Dec 6, 2013

Traditional Japanese sweets I'd like to recommend 1: taiyaki

Hi everyone!

Have you ever tried 鯛焼き(たいやき、taiyaki) , or a fish-shaped pancake with anko somewhere? Don't worry, it has no fish in it, and doesn't have fishy smell either.

The "skin" part is made of flour, baking soda, sugar and water, very close to regular waffle or pancake batter, and the filling is commonly anko, or sweet red bean paste.

I personally like anko, but I'm not sure if you like it. Many of my students from "Western world" say they don't find it tasty, while Asians generally love it.

If sweet bean paste does not stimulate your appetite, you can ask for different fillings if they have, such as custard cream, sweet potato cream and chocolate cream.

Taiyaki is perfect snack to nibble when you are a little hungry between meals. It is tasty, cheap -- usually priced at 100-150 yen, and you can easily find the taiyaki shops near railway stations,  in the supermarkets or department stores. 

You can take taiyaki home and warm it up using microwave and toaster-oven (use the microwave first to warm inside and then put in the taster-oven so that the surface becomes a little crispy), but eating the freshly made hot one on the spot is the best. 

By the way, do you know that taiyaki are modeled after sea breams? "Tai" of taiyaki is sea bream, and "yaki" is grilled or baked in Japanese; therefore, taiyaki literally means baked sea-breams.

Sea breams are special fish for Japanese and they have been traditionally served on the auspicious (medetai in Japanese) occasions such as weddings and new year's day, because the sound "tai" reminds us of "medetai". Yes, it is just a pan. I'm wondering if our ancestors found sea breams especially delicious, though it has been always expensive.   

I've never made taiyaki at home, but it is not difficult to make if you have the mold. (Fish shaped taiyaki pan are available on the internet.) My friend occasionally makes taiyaki, using pancake mix as the batter and canned anko, and is always satisfied with the results.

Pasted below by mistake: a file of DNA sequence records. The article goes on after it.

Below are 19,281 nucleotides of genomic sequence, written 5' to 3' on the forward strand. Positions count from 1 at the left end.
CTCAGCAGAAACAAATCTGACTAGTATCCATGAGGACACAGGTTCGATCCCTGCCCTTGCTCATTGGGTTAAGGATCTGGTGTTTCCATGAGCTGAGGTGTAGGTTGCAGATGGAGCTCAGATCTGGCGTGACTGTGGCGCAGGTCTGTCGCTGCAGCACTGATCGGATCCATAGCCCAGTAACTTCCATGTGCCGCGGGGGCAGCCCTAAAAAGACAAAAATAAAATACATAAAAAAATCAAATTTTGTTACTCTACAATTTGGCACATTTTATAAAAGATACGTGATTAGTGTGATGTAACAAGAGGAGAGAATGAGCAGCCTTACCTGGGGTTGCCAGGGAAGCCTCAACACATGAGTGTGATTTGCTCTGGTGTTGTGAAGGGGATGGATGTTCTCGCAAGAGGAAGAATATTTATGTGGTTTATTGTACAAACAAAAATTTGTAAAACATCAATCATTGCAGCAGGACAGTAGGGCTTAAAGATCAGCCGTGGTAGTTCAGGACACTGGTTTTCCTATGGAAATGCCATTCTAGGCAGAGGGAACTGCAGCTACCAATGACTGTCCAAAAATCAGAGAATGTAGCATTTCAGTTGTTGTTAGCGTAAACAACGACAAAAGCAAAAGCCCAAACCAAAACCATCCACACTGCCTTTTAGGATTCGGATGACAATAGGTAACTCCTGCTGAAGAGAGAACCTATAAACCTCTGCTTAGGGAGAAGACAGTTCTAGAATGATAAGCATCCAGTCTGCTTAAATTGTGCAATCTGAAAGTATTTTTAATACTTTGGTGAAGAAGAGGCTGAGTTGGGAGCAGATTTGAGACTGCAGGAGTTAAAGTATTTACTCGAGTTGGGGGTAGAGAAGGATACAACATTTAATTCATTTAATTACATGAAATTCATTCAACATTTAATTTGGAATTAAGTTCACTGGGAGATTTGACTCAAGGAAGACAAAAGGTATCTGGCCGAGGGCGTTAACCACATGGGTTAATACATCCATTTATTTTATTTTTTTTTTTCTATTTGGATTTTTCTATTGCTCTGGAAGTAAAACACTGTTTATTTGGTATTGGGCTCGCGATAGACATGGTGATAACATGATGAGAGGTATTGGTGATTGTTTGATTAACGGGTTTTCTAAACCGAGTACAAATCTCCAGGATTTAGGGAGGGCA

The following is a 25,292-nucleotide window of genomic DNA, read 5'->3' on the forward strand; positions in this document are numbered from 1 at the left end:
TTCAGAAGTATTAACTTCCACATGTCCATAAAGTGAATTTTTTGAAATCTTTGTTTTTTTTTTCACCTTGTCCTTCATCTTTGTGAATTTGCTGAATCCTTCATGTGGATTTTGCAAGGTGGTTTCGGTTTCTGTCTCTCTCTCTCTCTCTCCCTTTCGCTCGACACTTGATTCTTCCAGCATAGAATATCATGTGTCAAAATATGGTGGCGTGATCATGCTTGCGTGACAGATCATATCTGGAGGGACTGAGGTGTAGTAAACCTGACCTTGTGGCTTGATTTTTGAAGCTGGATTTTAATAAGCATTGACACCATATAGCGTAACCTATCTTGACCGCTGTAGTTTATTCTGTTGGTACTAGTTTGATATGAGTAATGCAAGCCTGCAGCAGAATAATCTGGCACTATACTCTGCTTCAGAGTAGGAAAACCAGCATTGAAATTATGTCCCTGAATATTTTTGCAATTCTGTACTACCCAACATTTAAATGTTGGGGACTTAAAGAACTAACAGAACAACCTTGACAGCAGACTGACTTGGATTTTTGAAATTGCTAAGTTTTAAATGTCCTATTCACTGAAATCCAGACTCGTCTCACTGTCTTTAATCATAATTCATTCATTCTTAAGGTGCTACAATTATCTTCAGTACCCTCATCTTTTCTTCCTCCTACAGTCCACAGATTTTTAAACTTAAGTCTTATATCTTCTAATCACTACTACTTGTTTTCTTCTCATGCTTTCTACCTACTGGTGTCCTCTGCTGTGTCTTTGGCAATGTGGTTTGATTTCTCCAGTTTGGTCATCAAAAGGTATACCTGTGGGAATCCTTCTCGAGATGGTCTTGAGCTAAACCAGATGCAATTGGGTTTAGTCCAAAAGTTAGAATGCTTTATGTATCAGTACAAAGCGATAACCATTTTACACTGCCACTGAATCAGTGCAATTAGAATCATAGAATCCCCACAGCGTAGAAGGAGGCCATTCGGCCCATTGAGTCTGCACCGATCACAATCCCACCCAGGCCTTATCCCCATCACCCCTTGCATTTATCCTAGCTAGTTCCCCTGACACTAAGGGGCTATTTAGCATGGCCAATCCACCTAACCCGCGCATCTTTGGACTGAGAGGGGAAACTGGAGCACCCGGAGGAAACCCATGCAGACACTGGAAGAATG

Don't think of making anko from scratch, as it is very time-consuming. In Japan anko is sold in can or plastic bags at any supermarkets and even at some convenience stores, but if you are living abroad and hardly find those thing, why don't you put Nutella or your favorite jam as alternative? My friend says it is pretty good! 




鯛焼き  たいやき
伝統的 な  でんとうてきな  traditional
形  かたち  shape
お菓子 おかし  sweets
普通は  commonly, normally

~の代(か)わりに  instead of


あちらこちら everywhere
お腹(なか)が空(す)く   to get hungry
ぴったり  suitable


鯛 たい  sea breams
言葉 ことば word
めでたい  auspicious
連想する  れんそうする  associate something with...
結婚式  けっこんしき  wedding celemony
正月  しょうがつ  new year's day
特別  とくべつ  special


型 かた mold
簡単 かんたん  easily
大変 たいへん  hard, difficult
缶詰 かんづめの  canned


  1. 優子さん、こんにちは!

    美味しそうですね。I want to try freshly made taiyaki one day! There's a Japanese noodle shop, called まっぺん、that has all sorts of Japanese 天ぷら foods. Sometimes they make taiyaki too, but it seems quite oily... ^^;;

    (I love eating anko! And ichigo daifuku too~)

    I made anko myself last week and it was quite fun making it. :) I used most of it to make mini どら焼き and used what was left to make いちご大福。とても おいしい ですね!My mum loved it too~~

    Thanks for telling me why taiyaki is so popular. It's interesting to learn about the origin of the name. :) I'd really like to try the sweet potato filling one day ~♪

    1. サマンサさん、こんにちは!

      本当?Normally taiyaki is not oily. Hope you'll have better one at somewhere else.

      あんこ、自分で作るの?You make anko yourself! すばらしいです。I usually buy canned one. いちご大福、私もだいすきです。おいしいですよね!